In some cases, LP is sparked or affected by the use of certain medications, such as those for arthritis, high blood pressure and heart disease. If this is identified as the cause, then stopping taking the medication often can make the condition resolve itself within just a few weeks.

Both oral and skin LP are not a lot of fun, but usually topical treatment can keep the condition under control until it goes away on its own accord. With oral LP the condition will never disappear completely, but once you have a correct diagnosis it will be easier to get the right treatment and keep it under control.

You might also like...
Share Your Story, Join the Discussion or Seek Advice..
I am 73 and diabetic.I was diagonized with lichen planus. It appeared on on forearms, neck and lower back. I have been given antibiotics called Methozol. There is an improvement in the condition. I was asked by the dermatologist to do a photolamp teatment over 21 periods. The price was echorbitant. (R9 000) for the course. This dermatologist does not have a photo lamp cubicle. He wanted me to pay for standing in front of a man height equipment. I decided to purchase my own UVB equipment for 1/3 the price. I am waiting delivery. I can do the treatment at home and also save R1 700 in fuel.
Victor Moodley - 10-Apr-18 @ 2:08 PM
Share Your Story, Join the Discussion or Seek Advice...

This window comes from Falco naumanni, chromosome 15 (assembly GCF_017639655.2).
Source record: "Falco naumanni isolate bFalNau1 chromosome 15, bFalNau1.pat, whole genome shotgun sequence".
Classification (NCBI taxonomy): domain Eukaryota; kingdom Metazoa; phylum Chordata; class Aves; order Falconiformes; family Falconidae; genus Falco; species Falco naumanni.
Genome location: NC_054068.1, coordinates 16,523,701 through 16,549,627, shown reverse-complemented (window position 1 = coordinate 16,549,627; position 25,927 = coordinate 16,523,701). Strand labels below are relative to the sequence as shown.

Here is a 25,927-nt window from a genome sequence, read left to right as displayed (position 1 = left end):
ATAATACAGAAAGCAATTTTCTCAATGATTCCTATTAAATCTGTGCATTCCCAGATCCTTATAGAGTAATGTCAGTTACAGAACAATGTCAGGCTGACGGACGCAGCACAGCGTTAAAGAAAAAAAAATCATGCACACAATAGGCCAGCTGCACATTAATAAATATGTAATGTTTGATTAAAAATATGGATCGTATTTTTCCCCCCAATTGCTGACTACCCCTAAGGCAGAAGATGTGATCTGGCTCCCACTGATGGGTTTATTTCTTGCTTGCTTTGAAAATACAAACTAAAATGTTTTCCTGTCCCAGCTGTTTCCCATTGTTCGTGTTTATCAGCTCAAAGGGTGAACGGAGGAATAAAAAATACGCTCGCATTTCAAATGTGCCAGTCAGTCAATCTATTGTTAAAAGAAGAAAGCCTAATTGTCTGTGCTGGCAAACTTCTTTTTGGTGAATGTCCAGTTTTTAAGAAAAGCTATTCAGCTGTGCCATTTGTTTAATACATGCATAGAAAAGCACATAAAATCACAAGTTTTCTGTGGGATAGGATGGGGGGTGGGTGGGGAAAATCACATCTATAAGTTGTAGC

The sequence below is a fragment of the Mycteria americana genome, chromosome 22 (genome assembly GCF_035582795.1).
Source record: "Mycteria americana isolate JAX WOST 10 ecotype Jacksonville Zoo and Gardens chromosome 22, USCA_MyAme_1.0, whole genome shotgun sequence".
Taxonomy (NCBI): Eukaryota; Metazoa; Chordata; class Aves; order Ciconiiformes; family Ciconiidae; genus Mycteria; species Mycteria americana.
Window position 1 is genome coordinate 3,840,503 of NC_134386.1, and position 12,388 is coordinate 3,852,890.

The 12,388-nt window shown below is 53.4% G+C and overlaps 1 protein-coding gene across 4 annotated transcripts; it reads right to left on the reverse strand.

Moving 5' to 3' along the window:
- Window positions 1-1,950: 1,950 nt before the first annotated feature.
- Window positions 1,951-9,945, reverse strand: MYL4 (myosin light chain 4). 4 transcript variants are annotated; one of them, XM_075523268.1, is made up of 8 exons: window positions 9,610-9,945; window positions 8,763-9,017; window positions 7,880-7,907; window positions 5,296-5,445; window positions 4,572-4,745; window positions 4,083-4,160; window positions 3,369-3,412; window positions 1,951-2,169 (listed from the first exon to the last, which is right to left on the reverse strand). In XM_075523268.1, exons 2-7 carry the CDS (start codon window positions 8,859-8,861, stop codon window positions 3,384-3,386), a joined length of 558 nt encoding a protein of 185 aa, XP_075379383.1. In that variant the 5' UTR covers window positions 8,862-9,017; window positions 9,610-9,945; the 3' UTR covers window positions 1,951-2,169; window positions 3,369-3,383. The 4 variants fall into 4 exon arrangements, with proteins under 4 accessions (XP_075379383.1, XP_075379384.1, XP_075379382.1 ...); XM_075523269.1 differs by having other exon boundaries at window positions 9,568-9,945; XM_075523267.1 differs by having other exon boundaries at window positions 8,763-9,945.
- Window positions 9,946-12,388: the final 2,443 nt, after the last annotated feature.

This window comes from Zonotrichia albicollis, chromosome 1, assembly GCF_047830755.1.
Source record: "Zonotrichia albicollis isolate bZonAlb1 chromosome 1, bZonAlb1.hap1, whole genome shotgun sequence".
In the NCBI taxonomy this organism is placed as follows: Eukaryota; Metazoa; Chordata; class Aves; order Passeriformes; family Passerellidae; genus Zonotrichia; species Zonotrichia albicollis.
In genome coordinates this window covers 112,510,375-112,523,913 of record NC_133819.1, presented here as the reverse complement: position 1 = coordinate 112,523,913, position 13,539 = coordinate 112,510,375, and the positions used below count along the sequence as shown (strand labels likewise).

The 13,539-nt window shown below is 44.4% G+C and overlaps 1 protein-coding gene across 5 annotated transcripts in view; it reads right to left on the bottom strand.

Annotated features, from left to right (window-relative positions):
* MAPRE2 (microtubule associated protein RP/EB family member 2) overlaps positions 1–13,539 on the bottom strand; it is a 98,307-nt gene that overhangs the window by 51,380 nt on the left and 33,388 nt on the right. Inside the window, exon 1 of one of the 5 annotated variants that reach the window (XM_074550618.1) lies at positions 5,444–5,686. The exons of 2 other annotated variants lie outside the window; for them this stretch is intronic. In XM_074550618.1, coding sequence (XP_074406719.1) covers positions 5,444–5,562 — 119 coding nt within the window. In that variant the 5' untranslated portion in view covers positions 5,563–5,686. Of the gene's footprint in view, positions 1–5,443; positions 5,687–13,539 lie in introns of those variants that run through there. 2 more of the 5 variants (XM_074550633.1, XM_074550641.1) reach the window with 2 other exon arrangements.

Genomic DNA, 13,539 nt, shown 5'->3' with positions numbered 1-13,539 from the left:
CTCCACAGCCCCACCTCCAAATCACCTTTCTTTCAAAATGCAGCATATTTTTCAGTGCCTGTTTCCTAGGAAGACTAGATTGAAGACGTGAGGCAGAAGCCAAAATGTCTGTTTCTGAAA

(never shown)
(never shown)
(never shown)
(never shown)
Enter word:
Latest Comments
  • Victor Moodley
    Re: All About Lichen Planus
    I am 73 and diabetic.I was diagonized with lichen planus. It appeared on on forearms, neck and lower back. I have been given antibiotics…
    10 April 2018
  • Thabisile
    Re: Dealing With Hard Skin
    I have hard skin on my hand and legs i have try more hand lotion but not help, please help
    1 April 2018
  • OurEczemaStory
    Re: Do Washing Detergents Affect Eczema?
    We find washing detergents are a massive trigger in our house. If we use any different type we have bog flare-ups so we…
    23 March 2018
  • Mona
    Re: All About Shingles
    I developed shingles at age 45 about 11 years ago. I never saw much of a rash. Yet my case was the worse my doctor had ever seen. It was…
    12 March 2018
  • Ships
    Re: Preventing Fungal Skin Infections
    I am suffering from fungal infection, it has gone althrough my face, the redness, ictichiness. Please help....
    28 January 2018
  • Rahulchoudhary
    Re: Avoiding Chicken Pox Scars
    Hi i had chicken fox before 7months,now scars arenot prevent so there has any method to prevent its
    4 January 2018
  • LizzN
    Re: Recognising and Treating Boils
    @Akki - I would just let it take its own course. There is little you can do to prevent it from growing. But will subside again…
    20 November 2017
  • Akki
    Re: Recognising and Treating Boils
    It’s been two days there is a reddish pimple on my cheek and I know it is a boil...what can I do to prevent it from growing and…
    19 November 2017
  • EllieMN
    Re: Natural Remedies to Help Clear Eczema
    @maria - infections are categorised as bacterial, fungal, viral or parasitic infections. Tee-tree oil can be a good…
    9 November 2017
  • maria
    Re: Natural Remedies to Help Clear Eczema
    I developed eczema on my right breast and both of my hands. I was told it was ringworm on my breast and then it…
    7 November 2017
Further Reading...
Our Most Popular...
Add to my Yahoo!
Add to Google
Stumble this
Add to Twitter
Add To Facebook
RSS feed
You should seek independent professional advice before acting upon any information on the SkinHelp website. Please read our Disclaimer.